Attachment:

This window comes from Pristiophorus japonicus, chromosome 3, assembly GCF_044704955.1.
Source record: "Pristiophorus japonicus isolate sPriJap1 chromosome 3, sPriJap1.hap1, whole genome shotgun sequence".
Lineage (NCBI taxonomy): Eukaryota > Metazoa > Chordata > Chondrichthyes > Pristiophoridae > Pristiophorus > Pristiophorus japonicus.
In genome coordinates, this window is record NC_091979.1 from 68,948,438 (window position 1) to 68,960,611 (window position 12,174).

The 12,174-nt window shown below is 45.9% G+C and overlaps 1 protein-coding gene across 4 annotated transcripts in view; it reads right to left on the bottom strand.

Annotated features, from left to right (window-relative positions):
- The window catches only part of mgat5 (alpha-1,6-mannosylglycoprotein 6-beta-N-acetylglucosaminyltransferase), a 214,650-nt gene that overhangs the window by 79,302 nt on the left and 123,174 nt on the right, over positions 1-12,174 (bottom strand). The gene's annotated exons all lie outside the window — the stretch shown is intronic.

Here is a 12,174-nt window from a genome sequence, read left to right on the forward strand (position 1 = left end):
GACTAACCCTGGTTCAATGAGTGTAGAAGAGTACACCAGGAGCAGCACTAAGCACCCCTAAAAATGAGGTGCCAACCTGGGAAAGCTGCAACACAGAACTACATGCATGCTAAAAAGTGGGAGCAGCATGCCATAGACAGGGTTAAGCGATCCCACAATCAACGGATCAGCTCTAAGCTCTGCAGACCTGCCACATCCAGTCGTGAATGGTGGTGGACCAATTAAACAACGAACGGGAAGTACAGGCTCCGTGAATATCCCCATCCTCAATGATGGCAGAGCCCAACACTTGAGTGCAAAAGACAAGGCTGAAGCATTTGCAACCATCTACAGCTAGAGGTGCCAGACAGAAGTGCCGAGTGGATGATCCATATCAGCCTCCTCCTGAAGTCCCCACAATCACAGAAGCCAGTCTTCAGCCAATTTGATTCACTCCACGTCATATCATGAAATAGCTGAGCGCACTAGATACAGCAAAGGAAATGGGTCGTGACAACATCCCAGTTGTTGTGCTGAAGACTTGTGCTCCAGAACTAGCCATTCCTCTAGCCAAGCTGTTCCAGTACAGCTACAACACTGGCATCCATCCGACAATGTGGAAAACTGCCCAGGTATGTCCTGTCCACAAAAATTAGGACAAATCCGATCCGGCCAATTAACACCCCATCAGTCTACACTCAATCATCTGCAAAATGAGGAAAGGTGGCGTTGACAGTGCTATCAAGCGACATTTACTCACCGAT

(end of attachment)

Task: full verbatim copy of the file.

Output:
This window comes from Pristiophorus japonicus, chromosome 3, assembly GCF_044704955.1.
Source record: "Pristiophorus japonicus isolate sPriJap1 chromosome 3, sPriJap1.hap1, whole genome shotgun sequence".
Lineage (NCBI taxonomy): Eukaryota > Metazoa > Chordata > Chondrichthyes > Pristiophoridae > Pristiophorus > Pristiophorus japonicus.
In genome coordinates, this window is record NC_091979.1 from 68,948,438 (window position 1) to 68,960,611 (window position 12,174).

The 12,174-nt window shown below is 45.9% G+C and overlaps 1 protein-coding gene across 4 annotated transcripts in view; it reads right to left on the bottom strand.

Annotated features, from left to right (window-relative positions):
- The window catches only part of mgat5 (alpha-1,6-mannosylglycoprotein 6-beta-N-acetylglucosaminyltransferase), a 214,650-nt gene that overhangs the window by 79,302 nt on the left and 123,174 nt on the right, over positions 1-12,174 (bottom strand). The gene's annotated exons all lie outside the window — the stretch shown is intronic.

Here is a 12,174-nt window from a genome sequence, read left to right on the forward strand (position 1 = left end):
GACTAACCCTGGTTCAATGAGTGTAGAAGAGTACACCAGGAGCAGCACTAAGCACCCCTAAAAATGAGGTGCCAACCTGGGAAAGCTGCAACACAGAACTACATGCATGCTAAAAAGTGGGAGCAGCATGCCATAGACAGGGTTAAGCGATCCCACAATCAACGGATCAGCTCTAAGCTCTGCAGACCTGCCACATCCAGTCGTGAATGGTGGTGGACCAATTAAACAACGAACGGGAAGTACAGGCTCCGTGAATATCCCCATCCTCAATGATGGCAGAGCCCAACACTTGAGTGCAAAAGACAAGGCTGAAGCATTTGCAACCATCTACAGCTAGAGGTGCCAGACAGAAGTGCCGAGTGGATGATCCATATCAGCCTCCTCCTGAAGTCCCCACAATCACAGAAGCCAGTCTTCAGCCAATTTGATTCACTCCACGTCATATCATGAAATAGCTGAGCGCACTAGATACAGCAAAGGAAATGGGTCGTGACAACATCCCAGTTGTTGTGCTGAAGACTTGTGCTCCAGAACTAGCCATTCCTCTAGCCAAGCTGTTCCAGTACAGCTACAACACTGGCATCCATCCGACAATGTGGAAAACTGCCCAGGTATGTCCTGTCCACAAAAATTAGGACAAATCCGATCCGGCCAATTAACACCCCATCAGTCTACACTCAATCATCTGCAAAATGAGGAAAGGTGGCGTTGACAGTGCTATCAAGCGACATTTACTCACCGAT